A French court ruled Wednesday that Rwandan genocide suspect Felicien Kabuga should be handed to a UN tribunal for trial.
The court is based in The Hague as well as in Arusha in the East African nation of Tanzania.
The 84-year-old was arrested in May in France.
Who is Kabuga?
Kabuga was born in 1935 in northern Rwanda’s Byumba prefecture, now called the Gicumbi district, bordering Uganda.
He rose from humble origins to become one of Rwanda's richest men, before allegedly using his wealth to sponsor the 1994 genocide against the Tutsi ethnic group -- in which about 1 million Tutsi and moderate Hutus were killed in a period of 100 days.
According to accounts of local residents, Kabuga peddled items door to door and sold cigarettes and used clothes in a market in Byumba prefecture.
He later moved to Kigali where he opened several shops.
Kabuga owned a tea plantation, a mill, and real estate business, locals say.
By 1994, he had accumulated a great deal of wealth.
In 1993, as a rich businessman he made connections with former President Juvenal Habyarimana’s family, after marrying off his daughter to his eldest son.
Role in genocide
Kabuga played a role in establishing the notorious hate Radio-Television Libre des Mille Collines (RTLM) which incited people to kill Tutsi population, Tom Ndahiro, a Rwanda-based genocide researcher told Anadolu Agency.
He also served as president of RTLM thereby being able to control its programing, operations and finances, he said.
Kabuga financed the import of tons of machetes which were distributed to militias across the country and used to hack many genocide victims to death.
He also helped establish the National Defense Fund, where he together with other businessmen contributed money which was used to provide support to the interim government and encourage interahamwe militia, according to the researcher.
In August 1998, Kabuga was indicted by the now-defunct Tanzania-based International Criminal Tribunal for Rwanda (ICTR) and an international arrest warrant was issued for him the next year.
According to the indictment, Kabuga was charged on 11 counts, including genocide, complicity in genocide, and direct and public incitement to commit genocide.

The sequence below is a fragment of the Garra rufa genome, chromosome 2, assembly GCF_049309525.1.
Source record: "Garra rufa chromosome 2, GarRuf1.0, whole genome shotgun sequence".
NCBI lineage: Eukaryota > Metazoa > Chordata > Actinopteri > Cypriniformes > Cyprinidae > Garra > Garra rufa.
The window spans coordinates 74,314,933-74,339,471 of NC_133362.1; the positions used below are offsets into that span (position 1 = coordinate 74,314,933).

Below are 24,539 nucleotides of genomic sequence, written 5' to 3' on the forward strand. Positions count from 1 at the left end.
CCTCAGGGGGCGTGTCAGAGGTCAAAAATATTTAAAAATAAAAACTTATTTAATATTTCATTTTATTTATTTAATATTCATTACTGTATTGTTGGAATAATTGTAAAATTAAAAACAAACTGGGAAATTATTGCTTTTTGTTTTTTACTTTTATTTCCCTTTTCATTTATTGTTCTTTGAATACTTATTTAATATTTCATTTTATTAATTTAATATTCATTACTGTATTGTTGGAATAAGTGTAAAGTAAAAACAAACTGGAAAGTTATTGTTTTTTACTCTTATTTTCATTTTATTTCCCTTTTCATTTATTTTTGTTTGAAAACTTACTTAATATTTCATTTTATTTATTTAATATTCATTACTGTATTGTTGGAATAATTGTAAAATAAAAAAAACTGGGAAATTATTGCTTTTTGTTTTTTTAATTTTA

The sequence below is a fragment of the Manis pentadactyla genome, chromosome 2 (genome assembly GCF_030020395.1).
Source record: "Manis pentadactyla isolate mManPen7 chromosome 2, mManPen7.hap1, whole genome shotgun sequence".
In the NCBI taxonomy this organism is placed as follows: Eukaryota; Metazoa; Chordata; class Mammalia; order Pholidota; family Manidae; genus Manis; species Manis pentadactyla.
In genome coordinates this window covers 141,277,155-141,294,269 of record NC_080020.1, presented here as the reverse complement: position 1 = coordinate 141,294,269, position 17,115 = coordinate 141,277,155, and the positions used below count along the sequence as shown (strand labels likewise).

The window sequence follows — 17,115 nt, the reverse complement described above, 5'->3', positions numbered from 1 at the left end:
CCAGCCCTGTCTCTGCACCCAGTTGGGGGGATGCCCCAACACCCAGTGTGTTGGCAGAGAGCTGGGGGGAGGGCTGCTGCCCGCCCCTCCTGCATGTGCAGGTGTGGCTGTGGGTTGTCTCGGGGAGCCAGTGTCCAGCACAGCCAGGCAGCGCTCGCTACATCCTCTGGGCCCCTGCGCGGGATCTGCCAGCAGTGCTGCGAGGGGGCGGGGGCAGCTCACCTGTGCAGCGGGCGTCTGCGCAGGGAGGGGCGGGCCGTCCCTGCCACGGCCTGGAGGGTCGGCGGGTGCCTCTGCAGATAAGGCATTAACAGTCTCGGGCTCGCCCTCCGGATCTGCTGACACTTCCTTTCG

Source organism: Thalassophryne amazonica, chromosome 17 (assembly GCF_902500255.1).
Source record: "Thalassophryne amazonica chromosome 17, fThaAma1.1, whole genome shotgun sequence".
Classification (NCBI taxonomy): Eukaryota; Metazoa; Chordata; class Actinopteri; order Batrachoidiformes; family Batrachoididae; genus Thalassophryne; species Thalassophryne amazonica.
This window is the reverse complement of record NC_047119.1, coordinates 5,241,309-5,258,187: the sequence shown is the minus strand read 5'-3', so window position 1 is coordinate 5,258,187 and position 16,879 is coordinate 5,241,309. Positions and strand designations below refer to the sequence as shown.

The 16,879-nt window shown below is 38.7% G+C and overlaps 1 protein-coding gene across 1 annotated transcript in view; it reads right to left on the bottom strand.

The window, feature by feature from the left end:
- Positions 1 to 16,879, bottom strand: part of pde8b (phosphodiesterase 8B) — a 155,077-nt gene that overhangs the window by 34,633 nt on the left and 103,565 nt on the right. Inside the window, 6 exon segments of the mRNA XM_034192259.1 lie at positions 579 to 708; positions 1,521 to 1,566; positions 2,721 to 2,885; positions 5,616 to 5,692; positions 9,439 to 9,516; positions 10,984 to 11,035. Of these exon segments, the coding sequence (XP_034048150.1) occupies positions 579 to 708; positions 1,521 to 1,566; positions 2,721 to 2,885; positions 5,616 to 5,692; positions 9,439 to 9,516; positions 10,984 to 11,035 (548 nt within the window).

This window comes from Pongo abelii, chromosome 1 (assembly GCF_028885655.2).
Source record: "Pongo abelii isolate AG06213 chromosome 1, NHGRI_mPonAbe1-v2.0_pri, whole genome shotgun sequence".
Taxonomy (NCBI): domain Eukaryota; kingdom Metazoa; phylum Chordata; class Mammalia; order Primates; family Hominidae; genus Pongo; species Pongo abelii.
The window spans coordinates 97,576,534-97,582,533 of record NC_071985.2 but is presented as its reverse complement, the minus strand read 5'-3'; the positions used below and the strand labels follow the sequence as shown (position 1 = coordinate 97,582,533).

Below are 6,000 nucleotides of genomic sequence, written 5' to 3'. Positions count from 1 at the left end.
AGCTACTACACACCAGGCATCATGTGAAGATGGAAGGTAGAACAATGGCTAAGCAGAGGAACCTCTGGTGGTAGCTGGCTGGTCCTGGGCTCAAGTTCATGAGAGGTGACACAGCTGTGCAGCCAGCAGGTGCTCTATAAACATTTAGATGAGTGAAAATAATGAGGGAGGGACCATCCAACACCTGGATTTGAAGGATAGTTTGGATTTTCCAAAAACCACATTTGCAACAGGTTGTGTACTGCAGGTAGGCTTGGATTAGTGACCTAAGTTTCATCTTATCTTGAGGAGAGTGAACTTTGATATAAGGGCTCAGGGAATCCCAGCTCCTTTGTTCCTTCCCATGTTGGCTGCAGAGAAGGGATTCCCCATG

He is also accused of assassination as a crime against humanity, extermination as a crime against humanity, rape as a crime against humanity, persecutions on political, racial or religious grounds as crimes against humanity and war crimes.
"In his position of authority, Felicien Kabuga between April and June 1994 contributed to the Interahamwe's killing and harming of persons identified as Tutsis by organizing meetings to raise funds to purchase arms,” the ICTR indictment reads in part.
Kabuga's wealth is believed to have helped him evade arrest for more than two decades, being able to roam to different countries on foreign passports such as Switzerland, Kenya, and Germany.
His arrest took long because of the indifference of host governments such as in Europe, where he lived for more than 15 years, said Ndahiro.
Kabuga belonged to the ruling party, the National Republican Movement for Democracy and Development of president Habyarimana and its youth wing-- largely responsible for executing the genocide.
From April to early June 1994, Kabuga collaborated with interim government and interahamwe militia to exert control over the local authorities who massacred the Tutsi across the country, according to his charge sheet.
On July 22, 1994, Kabuga sought asylum in Switzerland but he was deported in August of the same year.
He flew to Kinshasa in the Democratic Republic of Congo before later moving to Kenya.
On July 18, 1997 while in Kenya, Kabuga escaped arrest after being spotted in a villa in the capital Nairobi’s district of Karen.
Ndahiro blames the escape on the then Kenyan government’s indifference.
A 1999 report of the United Nations Commission of Enquiry into arms purchases by the former militia of the Rwandan government, said Kabuga was sighted in South-East Asia in September 1998.
In 2000, he reportedly passed through Belgium, where his wife is believed to live.
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On June 11, 2002, the United States launched a wide media campaign in Kenya aimed at capturing Kabuga.
In the same year the US offered a reward of up to $5 million for any information leading to the capture of Kabuga.
In December 2002, the US accused then-Kenyan National Security Permanent Secretary Zakayo Cheruiyot of offering refuge to Kabuga and of using governmental infrastructure to curtail his arrest.
In January 2003, Kabuga escaped arrest led by both the Kenyan police and the FBI in Nairobi.
In January 2003, a police informer tasked to entrap Kabuga, William Munuhe, was found dead.
In August 2003, the United Nations Security Council urged all states, including Kenya to cooperate more to find Kabuga and to bring him to justice.
In 2011, the ICTR organized forums to gather testimony for Kabuga's eventual trial, to prevent loss of evidence in case some witnesses died before his arrest.
On August 1, 2012, Kabuga’s case was transferred to the International Residual Mechanism for Criminal Tribunals created by the UN in December 2010 to assume some functions of the ICTR after the end of its mandate.